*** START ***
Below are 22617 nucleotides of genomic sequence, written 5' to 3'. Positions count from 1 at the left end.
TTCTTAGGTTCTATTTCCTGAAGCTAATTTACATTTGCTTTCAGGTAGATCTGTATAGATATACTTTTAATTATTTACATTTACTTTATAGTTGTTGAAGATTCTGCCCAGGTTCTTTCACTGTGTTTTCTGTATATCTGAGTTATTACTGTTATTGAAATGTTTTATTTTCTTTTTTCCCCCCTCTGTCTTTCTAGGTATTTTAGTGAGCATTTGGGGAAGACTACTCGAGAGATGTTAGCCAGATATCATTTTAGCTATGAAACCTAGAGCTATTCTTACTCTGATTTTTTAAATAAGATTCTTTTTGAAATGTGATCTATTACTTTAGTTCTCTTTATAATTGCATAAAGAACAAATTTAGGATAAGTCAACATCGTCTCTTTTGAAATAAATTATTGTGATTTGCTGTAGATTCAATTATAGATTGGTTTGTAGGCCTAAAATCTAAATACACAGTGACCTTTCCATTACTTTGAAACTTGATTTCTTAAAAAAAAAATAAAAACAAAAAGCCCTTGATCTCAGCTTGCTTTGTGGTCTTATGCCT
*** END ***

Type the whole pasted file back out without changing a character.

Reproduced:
Below are 22617 nucleotides of genomic sequence, written 5' to 3'. Positions count from 1 at the left end.
TTCTTAGGTTCTATTTCCTGAAGCTAATTTACATTTGCTTTCAGGTAGATCTGTATAGATATACTTTTAATTATTTACATTTACTTTATAGTTGTTGAAGATTCTGCCCAGGTTCTTTCACTGTGTTTTCTGTATATCTGAGTTATTACTGTTATTGAAATGTTTTATTTTCTTTTTTCCCCCCTCTGTCTTTCTAGGTATTTTAGTGAGCATTTGGGGAAGACTACTCGAGAGATGTTAGCCAGATATCATTTTAGCTATGAAACCTAGAGCTATTCTTACTCTGATTTTTTAAATAAGATTCTTTTTGAAATGTGATCTATTACTTTAGTTCTCTTTATAATTGCATAAAGAACAAATTTAGGATAAGTCAACATCGTCTCTTTTGAAATAAATTATTGTGATTTGCTGTAGATTCAATTATAGATTGGTTTGTAGGCCTAAAATCTAAATACACAGTGACCTTTCCATTACTTTGAAACTTGATTTCTTAAAAAAAAAATAAAAACAAAAAGCCCTTGATCTCAGCTTGCTTTGTGGTCTTATGCCT